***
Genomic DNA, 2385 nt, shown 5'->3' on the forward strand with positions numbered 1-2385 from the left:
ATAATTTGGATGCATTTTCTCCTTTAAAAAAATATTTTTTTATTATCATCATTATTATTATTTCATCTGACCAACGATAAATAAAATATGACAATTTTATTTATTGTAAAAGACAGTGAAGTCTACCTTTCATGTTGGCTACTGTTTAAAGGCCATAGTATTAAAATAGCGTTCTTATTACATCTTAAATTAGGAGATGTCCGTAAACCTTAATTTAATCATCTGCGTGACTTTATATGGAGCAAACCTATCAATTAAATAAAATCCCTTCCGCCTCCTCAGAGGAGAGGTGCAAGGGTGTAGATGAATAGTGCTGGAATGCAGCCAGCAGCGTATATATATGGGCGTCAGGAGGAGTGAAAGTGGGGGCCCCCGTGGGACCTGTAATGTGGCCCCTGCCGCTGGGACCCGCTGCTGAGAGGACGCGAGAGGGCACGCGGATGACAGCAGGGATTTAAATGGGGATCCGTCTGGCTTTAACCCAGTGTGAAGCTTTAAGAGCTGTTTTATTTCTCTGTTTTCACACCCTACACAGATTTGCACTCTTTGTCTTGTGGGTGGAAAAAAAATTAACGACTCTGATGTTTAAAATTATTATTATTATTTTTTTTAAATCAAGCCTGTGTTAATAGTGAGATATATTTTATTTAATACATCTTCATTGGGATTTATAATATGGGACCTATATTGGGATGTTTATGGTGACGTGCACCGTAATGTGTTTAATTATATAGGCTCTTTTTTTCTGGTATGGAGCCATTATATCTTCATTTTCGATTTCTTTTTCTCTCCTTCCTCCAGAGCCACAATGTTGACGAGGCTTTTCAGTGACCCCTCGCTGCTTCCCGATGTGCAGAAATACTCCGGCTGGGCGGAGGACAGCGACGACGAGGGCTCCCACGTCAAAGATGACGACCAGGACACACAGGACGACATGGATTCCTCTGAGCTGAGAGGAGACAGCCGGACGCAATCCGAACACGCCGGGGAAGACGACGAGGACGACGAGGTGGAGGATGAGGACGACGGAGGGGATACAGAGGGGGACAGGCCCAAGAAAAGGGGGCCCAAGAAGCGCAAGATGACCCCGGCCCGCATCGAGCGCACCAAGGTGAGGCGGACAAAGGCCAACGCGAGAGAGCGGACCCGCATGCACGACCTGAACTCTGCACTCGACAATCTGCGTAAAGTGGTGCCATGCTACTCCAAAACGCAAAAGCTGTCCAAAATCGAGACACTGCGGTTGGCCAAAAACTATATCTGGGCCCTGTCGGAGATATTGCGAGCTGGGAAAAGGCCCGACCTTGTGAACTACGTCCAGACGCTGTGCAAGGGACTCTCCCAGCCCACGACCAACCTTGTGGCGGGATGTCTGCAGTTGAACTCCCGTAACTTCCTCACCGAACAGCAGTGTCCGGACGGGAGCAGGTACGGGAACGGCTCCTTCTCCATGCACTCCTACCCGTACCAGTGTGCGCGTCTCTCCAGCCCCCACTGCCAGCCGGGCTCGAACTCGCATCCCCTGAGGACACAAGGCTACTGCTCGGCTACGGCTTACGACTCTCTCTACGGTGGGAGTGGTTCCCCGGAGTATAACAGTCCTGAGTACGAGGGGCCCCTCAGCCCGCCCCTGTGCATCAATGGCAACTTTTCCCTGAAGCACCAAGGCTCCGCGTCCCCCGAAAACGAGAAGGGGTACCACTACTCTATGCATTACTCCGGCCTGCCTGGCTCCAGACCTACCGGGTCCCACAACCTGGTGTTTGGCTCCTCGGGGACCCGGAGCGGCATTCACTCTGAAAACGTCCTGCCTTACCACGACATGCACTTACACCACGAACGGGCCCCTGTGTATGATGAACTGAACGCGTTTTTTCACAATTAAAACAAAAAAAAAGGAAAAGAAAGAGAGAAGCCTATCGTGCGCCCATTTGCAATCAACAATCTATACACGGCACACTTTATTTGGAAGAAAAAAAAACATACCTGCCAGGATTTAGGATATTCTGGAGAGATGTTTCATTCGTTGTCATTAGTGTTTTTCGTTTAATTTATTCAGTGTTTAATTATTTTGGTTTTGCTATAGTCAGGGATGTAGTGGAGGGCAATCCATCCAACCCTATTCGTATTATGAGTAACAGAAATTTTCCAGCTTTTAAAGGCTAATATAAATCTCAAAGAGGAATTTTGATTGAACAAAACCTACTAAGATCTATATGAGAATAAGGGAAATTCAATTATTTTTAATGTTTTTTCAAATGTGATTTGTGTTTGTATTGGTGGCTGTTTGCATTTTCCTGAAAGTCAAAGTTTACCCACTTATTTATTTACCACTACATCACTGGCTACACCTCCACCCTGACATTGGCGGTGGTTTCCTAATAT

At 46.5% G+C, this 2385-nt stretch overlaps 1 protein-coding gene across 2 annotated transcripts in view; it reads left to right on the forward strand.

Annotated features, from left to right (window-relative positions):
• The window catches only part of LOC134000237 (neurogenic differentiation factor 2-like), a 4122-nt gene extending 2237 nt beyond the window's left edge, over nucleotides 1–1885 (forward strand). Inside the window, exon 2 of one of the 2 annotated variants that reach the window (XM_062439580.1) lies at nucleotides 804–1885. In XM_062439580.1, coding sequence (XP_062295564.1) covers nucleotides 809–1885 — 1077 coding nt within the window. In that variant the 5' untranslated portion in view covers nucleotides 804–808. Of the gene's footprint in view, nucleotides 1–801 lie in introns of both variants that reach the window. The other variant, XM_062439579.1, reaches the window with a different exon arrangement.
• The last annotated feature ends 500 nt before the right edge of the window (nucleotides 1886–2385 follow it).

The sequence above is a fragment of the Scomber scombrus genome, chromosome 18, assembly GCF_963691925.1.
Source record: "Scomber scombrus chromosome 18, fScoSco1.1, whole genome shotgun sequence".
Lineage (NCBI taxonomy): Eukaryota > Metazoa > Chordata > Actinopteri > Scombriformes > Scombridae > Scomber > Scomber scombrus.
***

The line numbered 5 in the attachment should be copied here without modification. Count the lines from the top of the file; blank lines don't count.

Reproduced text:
• The window catches only part of LOC134000237 (neurogenic differentiation factor 2-like), a 4122-nt gene extending 2237 nt beyond the window's left edge, over nucleotides 1–1885 (forward strand). Inside the window, exon 2 of one of the 2 annotated variants that reach the window (XM_062439580.1) lies at nucleotides 804–1885. In XM_062439580.1, coding sequence (XP_062295564.1) covers nucleotides 809–1885 — 1077 coding nt within the window. In that variant the 5' untranslated portion in view covers nucleotides 804–808. Of the gene's footprint in view, nucleotides 1–801 lie in introns of both variants that reach the window. The other variant, XM_062439579.1, reaches the window with a different exon arrangement.